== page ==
Qu. I thinke no lesse: Dost thou wish in heart The Chaine were longer, and the Letter short

Mar. I, or I would these hands might neuer part

Quee. We are wise girles to mocke our Louers so

Ros. They are worse fooles to purchase mocking so. That same Berowne ile torture ere I goe. O that I knew he were but in by th' weeke, How I would make him fawne, and begge, and seeke, And wait the season, and obserue the times, And spend his prodigall wits in booteles rimes, And shape his seruice wholly to my deuice, And make him proud to make me proud that iests. So pertaunt like would I o'resway his state, That he shold be my foole, and I his fate

Qu. None are so surely caught, when they are catcht, As Wit turn'd foole, follie in Wisedome hatch'd: Hath wisedoms warrant, and the helpe of Schoole, And Wits owne grace to grace a learned Foole? Ros. The bloud of youth burns not with such excesse, As grauities reuolt to wantons be

Mar. Follie in Fooles beares not so strong a note, As fool'ry in the Wise, when Wit doth dote: Since all the power thereof it doth apply, To proue by Wit, worth in simplicitie. Enter Boyet.

Qu. Heere comes Boyet, and mirth in his face

Boy. O I am stab'd with laughter, Wher's her Grace? Qu. Thy newes Boyet? Boy. Prepare Madame, prepare. Arme Wenches arme, incounters mounted are, Against your Peace, Loue doth approach, disguis'd: Armed in arguments, you'll be surpriz'd. Muster your Wits, stand in your owne defence, Or hide your heads like Cowards, and flie hence

Qu. Saint Dennis to S[aint]. Cupid: What are they, That charge their breath against vs? Say scout say

Boy. Vnder the coole shade of a Siccamore, I thought to close mine eyes some halfe an houre: When lo to interrupt my purpos'd rest, Toward that shade I might behold addrest, The King and his companions: warely I stole into a neighbour thicket by, And ouer-heard, what you shall ouer-heare: That by and by disguis'd they will be heere. Their Herald is a pretty knauish Page: That well by heart hath con'd his embassage, Action and accent did they teach him there. Thus must thou speake, and thus thy body beare. And euer and anon they made a doubt, Presence maiesticall would put him out: For quoth the King, an Angell shalt thou see: Yet feare not thou, but speake audaciously. The Boy reply'd, An Angell is not euill: I should haue fear'd her, had she beene a deuill. With that all laugh'd, and clap'd him on the shoulder, Making the bold wagg by their praises bolder. One rub'd his elboe thus, and fleer'd, and swore, A better speech was neuer spoke before. Another with his finger and his thumb, Cry'd via, we will doo't, come what will come. The third he caper'd and cried, All goes well. The fourth turn'd on the toe, and downe he fell: With that they all did tumble on the ground, With such a zelous laughter so profound, That in this spleene ridiculous appeares, To checke their folly passions solemne teares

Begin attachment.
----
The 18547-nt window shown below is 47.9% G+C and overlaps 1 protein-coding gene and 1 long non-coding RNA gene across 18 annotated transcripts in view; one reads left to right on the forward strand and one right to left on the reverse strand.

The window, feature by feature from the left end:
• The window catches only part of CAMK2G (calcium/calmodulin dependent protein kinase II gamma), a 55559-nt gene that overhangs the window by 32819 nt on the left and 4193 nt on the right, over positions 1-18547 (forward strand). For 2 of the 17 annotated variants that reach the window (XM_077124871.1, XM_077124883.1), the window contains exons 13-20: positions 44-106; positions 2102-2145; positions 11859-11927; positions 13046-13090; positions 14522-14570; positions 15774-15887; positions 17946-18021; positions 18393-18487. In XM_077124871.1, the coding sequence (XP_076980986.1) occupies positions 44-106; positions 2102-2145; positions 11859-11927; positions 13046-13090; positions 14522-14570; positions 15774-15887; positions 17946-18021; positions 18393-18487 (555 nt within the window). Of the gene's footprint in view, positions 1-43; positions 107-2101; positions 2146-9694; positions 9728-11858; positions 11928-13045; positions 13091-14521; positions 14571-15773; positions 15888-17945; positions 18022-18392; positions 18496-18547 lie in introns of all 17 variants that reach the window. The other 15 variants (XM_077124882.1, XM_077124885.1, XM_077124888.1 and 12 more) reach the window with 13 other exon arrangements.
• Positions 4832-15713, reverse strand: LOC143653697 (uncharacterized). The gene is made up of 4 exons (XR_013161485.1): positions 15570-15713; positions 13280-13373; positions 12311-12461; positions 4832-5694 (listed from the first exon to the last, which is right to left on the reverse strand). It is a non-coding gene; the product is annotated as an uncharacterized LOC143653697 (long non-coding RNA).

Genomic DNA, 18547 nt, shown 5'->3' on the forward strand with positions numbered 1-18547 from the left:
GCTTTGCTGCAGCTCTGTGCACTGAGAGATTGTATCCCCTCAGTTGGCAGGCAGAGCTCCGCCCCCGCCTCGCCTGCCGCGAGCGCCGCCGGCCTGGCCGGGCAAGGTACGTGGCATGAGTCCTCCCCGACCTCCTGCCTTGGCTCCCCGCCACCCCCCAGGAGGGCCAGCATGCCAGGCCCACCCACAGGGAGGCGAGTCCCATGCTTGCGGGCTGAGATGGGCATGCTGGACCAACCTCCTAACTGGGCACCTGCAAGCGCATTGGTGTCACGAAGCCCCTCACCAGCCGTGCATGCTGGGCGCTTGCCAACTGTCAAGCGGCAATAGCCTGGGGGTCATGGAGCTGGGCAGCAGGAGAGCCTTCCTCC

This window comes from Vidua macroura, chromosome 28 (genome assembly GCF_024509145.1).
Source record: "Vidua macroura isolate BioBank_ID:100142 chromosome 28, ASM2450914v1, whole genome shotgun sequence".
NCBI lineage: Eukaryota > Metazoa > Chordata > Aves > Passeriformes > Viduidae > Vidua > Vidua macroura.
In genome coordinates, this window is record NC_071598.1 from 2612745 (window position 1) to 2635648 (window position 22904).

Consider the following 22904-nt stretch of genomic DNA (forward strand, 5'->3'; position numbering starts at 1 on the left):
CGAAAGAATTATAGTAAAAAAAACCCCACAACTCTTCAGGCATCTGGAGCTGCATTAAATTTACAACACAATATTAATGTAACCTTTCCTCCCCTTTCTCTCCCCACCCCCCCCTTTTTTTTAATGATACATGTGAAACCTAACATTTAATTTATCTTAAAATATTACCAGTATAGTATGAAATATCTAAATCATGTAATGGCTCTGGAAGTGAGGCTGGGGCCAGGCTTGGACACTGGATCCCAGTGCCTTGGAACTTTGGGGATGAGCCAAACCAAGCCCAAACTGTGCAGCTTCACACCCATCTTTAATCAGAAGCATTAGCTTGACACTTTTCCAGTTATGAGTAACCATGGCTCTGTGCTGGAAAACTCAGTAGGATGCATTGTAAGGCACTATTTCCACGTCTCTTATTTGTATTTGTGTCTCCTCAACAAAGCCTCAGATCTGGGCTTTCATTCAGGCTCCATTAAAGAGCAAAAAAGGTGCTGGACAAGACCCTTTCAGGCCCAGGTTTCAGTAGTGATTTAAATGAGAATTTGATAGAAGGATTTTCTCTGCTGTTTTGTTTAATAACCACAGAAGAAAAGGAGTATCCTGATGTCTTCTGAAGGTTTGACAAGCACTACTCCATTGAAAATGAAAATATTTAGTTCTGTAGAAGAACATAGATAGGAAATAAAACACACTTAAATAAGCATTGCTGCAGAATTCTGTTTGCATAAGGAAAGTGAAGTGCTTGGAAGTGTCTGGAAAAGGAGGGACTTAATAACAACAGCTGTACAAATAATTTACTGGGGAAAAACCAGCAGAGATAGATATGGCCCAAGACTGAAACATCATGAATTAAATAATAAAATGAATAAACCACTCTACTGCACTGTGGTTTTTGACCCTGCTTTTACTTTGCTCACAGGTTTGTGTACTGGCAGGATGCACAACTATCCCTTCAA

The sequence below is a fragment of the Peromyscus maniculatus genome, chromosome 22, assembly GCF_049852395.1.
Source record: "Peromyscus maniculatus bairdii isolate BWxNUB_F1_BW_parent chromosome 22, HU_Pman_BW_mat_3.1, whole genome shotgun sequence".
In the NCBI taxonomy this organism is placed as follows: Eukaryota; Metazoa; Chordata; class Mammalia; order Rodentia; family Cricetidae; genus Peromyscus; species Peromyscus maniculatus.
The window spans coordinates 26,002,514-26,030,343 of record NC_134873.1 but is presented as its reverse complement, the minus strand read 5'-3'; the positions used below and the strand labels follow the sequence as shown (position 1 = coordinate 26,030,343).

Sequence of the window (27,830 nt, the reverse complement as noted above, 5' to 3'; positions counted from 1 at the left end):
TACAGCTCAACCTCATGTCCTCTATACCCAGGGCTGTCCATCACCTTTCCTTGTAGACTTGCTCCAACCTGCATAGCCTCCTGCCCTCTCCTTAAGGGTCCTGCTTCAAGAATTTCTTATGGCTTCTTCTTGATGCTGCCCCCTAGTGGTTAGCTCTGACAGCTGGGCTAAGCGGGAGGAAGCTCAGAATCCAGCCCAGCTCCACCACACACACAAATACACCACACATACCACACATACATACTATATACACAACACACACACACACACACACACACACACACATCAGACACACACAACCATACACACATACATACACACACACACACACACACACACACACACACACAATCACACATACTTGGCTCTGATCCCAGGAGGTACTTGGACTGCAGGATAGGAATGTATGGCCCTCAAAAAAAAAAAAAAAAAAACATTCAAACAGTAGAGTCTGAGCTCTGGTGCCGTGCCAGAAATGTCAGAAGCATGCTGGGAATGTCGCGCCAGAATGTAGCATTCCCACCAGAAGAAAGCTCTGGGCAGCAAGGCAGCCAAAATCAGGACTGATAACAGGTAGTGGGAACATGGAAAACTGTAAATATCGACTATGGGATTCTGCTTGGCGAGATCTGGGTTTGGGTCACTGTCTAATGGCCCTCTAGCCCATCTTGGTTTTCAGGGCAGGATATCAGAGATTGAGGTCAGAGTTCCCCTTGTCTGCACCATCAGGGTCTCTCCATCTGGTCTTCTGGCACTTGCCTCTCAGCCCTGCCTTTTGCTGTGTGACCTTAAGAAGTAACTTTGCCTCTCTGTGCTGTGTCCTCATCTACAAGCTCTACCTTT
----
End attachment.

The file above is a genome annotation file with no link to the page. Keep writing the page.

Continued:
Que. But what, but what, come they to visit vs? Boy. They do, they do; and are apparel'd thus, Like Muscouites; or Russians, as I gesse. Their purpose is to parlee, to court, and dance, And euery one his Loue-feat will aduance, Vnto his seuerall mistresse: which they'll know By fauours seuerall, which they did bestow

Queen. And will they so? the Gallants shall be taskt: For Ladies; we will euery one be maskt, And not a man of them shall haue the grace Despight of sute, to see a Ladies face. Hold Rosaline, this Fauour thou shalt weare, And then the King will court thee for his Deare: Hold, take thou this my sweet, and giue me thine, So shall Berowne take me for Rosaline. And change your Fauours too, so shall your Loues Woo contrary, deceiu'd by these remoues

William Shakespeare
Classic Literature Library

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